Just last week, I encountered the same problem on wide red cedar shingles. With confidence I offered a proposal to the homeowner. The owner awarded us the job and we are comfortable standing behind the work. At McManus Painting we seek to discover the remedies to paint problems before we start. With thirty four years experience we have seen a lot of what can go wrong. Our goal is to prolong the beauty and durability of our work, guaranteeing your satisfaction. Each project is handled individually. We choose the products and techniques designed to give the best results.

outdoor deck painting staining

The Truth About Wooden Decks

Of all the surfaces decks require the greatest maintenance, but they can have the greatest beauty and and offer the most satisfaction to the home owner. Being a flat surface decks are blanketed with snow and ice in the winter and in the remaining months water sits on top as they often bake in the sun and suffer the wear of furniture and human traffic grinding grit into the surface. Condensation also gathers on decks, making them prone to mildew, and the constant wet/dry cycle shortens the life of the application.

On a new deck many product options are available to the homeowner. Transparent stains provide a unique beauty to a new mahogany or cedar; one benefit of these products is they have no film. But such decks typically require yearly cleaning and coating to maintain their original luster. You may also choose a semi transparent stain that has the slightest pigmentation and designed to show natural grain and beauty of the wood. If you are looking for a color you may opt for a solid stain which is available in the full color spectrum. Deck products are available in latex and oil as well as hybrids that contain the technology of both and in the recent years acrylics had become a hardier product, holding their color and resisting mildew. In addition to the conventional stains there are preservatives, usually they contain a wood colored stains in various hues of amber, red, and brown. Coatings with a film also come in natural hues and these products demand almost yearly maintenance to maintain their integrity and beauty. Sometimes cedar and mahogany decks are allowed to weather and over time the wood develops a light gray patina; such decks without applications tend to warp or cup, holding more water instead of shedding it as a properly maintained deck tends to do, thus accelerating their deterioration.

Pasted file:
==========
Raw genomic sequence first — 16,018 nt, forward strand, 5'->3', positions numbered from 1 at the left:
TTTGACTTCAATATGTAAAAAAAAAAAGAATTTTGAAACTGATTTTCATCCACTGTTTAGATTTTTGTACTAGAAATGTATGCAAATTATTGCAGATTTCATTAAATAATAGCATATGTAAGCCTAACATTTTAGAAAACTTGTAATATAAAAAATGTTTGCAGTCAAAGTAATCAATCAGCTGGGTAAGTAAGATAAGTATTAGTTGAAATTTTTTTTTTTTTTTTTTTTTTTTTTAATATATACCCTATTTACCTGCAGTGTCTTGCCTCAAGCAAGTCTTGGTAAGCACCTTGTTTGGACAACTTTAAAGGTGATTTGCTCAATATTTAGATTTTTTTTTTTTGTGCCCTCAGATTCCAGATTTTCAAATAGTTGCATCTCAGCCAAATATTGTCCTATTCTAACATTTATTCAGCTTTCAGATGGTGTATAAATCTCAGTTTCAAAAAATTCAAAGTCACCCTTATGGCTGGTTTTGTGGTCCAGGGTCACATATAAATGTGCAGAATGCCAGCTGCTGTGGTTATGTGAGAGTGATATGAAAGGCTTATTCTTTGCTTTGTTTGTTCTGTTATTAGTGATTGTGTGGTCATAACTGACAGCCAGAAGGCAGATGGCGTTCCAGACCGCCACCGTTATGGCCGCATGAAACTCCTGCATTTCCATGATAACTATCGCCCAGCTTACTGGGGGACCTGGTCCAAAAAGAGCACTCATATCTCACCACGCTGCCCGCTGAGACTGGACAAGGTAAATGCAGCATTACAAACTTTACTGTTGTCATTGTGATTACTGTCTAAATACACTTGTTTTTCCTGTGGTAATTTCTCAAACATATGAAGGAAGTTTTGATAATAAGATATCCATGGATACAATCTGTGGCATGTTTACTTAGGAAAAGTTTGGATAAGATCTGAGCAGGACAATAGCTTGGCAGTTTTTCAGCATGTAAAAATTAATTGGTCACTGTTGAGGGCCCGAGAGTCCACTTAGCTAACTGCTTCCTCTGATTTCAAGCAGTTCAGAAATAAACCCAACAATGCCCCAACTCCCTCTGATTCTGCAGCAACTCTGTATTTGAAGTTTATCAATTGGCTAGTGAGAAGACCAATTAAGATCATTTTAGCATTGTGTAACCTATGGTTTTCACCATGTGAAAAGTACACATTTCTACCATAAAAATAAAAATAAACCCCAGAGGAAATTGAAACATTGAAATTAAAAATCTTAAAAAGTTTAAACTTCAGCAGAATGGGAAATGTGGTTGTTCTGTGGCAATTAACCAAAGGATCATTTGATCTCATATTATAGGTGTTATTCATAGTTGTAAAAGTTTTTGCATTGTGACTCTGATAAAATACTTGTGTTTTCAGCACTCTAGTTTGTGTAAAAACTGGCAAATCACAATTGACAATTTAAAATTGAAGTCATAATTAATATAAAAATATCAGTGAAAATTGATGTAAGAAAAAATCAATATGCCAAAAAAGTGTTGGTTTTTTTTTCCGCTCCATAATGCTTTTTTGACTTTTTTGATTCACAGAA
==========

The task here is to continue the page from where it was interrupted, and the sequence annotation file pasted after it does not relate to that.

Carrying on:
A properly installed deck is spaced to allow water to drain between the planking and wider planking tends to hold more water and warp more easily. Decks built too close to the ground absorb moisture and compromise coatings. Some deck products require all sides of the planking to be coated, but for most products a top side application is sufficient. Some deck products contain wax that causes water to bead up, but many of the finer products donʼt. Decks on the ocean or in moist conditions fare better with acrylic produces, since the oil products more easily provide a host for blackening mold and mildew. Many contractors these days are moving away from the oils, since the latest technology is moving toward the water based products which are becoming tougher and longer lasting.

Each deck product has itʼs own quirks and it is recommended that even the most experienced craftsman reads the manufactureʼs specifications before application. Painters and building contractors should apprise homeowners of the varies options, making certain that the choices are well informed and the home owner is prepared for the future maintenance. Neglected decks can be an eyesore and at a certain point may not be restored to their former beauty or require costly repairs and even replacement. But a well maintained deck can last for years, allowing the homeowner to enjoyment of itʼs natural beauty as an outdoor living space and an extension of their home. At McManus Painting we have decades of expertise and have a maintenance program for many of our clients. If youʼd like an evaluation and a quote on your deck, call now and get on our spring schedule.